By the end of 2015, Caleb realized he’d created a valuable system for manufacturing high-conversion gifts. He left LFR to build his own high-end corporate gifting business, Musser & Company, and compiled a portfolio of over forty athletic teams.
“The whole thing cost between a thousand and two thousand dollars.”
He helped them create hyper-customized presents inspired by John Ruhlin’s book, Giftology: The Art and Science of Using Gifts to Cut Through the Noise, Increase Referrals, and Strengthen Retention. Caleb says that for many in gifting, this book is the Bible.
“We arranged one gift for Arthur Blank who owns the Atlanta Falcons and Home Depot in 2015,” he says. “It was an engraved box with a quote from his book and an image of him opening the Atlanta United stadium. It included a journal with his mother’s favorite quote too. The whole thing cost between a thousand and two thousand dollars.”
Musser’s deep-pocketed clientele made for fast profits, but Caleb found the business deviously hard to scale. He spent hours designing most of the gifts himself and never seemed to find the time to train people to take his place.
Caleb’s breakthrough came in 2019 when North Carolina ordered residents to shelter in place for COVID-19. During those four months, Caleb moved equipment out to his garage and the USPS picked up packages right from his doorstop.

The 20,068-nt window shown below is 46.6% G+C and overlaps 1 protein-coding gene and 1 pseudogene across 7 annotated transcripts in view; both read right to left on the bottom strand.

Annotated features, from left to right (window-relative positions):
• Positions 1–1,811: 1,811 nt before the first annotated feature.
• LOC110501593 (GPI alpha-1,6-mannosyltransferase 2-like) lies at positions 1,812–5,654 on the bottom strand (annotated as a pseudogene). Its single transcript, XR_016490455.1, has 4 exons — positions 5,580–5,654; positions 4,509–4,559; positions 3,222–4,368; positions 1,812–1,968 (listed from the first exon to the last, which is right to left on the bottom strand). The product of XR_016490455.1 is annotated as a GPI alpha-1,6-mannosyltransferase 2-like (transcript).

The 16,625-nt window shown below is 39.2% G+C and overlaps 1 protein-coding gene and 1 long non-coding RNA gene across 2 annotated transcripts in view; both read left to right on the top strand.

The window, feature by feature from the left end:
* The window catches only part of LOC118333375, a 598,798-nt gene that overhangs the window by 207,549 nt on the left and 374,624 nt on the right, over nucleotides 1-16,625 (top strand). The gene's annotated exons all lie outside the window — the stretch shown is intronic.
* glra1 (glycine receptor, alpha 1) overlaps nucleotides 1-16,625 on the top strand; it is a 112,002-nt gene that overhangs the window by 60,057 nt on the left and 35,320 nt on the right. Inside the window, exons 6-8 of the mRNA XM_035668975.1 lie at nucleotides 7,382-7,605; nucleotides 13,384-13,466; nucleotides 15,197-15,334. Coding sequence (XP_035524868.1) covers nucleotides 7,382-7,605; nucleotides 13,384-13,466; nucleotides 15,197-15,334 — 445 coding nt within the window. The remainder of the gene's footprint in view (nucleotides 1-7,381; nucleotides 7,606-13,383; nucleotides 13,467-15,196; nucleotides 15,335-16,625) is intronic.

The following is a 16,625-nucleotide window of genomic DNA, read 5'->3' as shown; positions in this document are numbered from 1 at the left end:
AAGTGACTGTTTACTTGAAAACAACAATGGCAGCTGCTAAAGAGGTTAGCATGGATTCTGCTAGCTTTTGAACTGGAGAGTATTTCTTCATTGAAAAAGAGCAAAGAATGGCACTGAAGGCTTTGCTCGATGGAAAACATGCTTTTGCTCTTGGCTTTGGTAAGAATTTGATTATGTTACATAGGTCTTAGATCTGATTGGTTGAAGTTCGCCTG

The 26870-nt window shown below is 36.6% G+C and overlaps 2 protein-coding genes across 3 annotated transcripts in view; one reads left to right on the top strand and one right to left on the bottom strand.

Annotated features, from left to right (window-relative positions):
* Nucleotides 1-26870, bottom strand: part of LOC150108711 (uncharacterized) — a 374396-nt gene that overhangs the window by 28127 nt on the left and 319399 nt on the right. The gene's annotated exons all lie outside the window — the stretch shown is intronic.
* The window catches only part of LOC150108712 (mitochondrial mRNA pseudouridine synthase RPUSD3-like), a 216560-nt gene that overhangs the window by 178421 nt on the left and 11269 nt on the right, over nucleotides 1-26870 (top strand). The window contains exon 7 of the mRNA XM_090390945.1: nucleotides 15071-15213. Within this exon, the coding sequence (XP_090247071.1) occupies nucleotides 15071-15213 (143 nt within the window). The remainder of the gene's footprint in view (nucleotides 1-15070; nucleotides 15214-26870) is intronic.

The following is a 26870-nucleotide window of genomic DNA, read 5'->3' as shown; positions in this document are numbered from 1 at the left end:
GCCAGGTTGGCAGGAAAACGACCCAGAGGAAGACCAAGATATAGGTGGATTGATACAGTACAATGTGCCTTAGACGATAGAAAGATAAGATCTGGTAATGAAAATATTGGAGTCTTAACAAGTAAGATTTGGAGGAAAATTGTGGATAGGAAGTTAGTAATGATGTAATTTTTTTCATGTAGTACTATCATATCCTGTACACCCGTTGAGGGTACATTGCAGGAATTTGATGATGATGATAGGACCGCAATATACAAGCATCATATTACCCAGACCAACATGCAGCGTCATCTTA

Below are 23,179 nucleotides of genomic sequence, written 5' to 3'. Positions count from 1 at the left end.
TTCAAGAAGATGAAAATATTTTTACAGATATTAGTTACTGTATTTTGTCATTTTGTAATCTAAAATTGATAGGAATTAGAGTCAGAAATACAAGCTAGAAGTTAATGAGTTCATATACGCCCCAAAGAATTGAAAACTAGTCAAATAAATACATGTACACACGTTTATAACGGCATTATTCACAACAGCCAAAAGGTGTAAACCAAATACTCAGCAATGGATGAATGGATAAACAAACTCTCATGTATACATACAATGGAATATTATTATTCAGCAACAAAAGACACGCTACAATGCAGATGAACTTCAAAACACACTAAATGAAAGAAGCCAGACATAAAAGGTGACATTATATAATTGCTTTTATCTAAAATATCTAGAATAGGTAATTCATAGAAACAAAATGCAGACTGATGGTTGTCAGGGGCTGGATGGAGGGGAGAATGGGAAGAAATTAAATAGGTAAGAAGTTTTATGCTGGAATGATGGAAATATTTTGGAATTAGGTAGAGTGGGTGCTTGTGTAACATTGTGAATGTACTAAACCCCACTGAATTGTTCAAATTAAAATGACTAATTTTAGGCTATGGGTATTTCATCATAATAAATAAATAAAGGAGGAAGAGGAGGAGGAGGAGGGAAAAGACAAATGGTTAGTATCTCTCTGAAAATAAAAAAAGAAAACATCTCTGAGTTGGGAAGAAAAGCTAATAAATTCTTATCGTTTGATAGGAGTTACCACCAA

While still in his garage, Caleb and his team created Craftom, a gifting company focused on scalable software gifting solutions for large businesses. Soon, they’d created their first product and had enterprises lining up around the corner to become their clients.
The Rise of Corporate Logistics
On March 14th, at the onset of the pandemic in 2020, Caleb’s team created one of Craftom’s first applications. It was a simple program for requesting mail addresses through an emailed form.
After employees entered their addresses, they’d receive personalized gifts from their company. Two weeks after Craftom launched the email tool, it won the Japanese mega-corporation, Hitachi, as its first big account.
At the time, companies were scrambling for third-party tech to help them reach locked-down employees. They needed streamlined services to help send massive numbers of employees onboarding gifts and company computers, phones, and other home office supplies.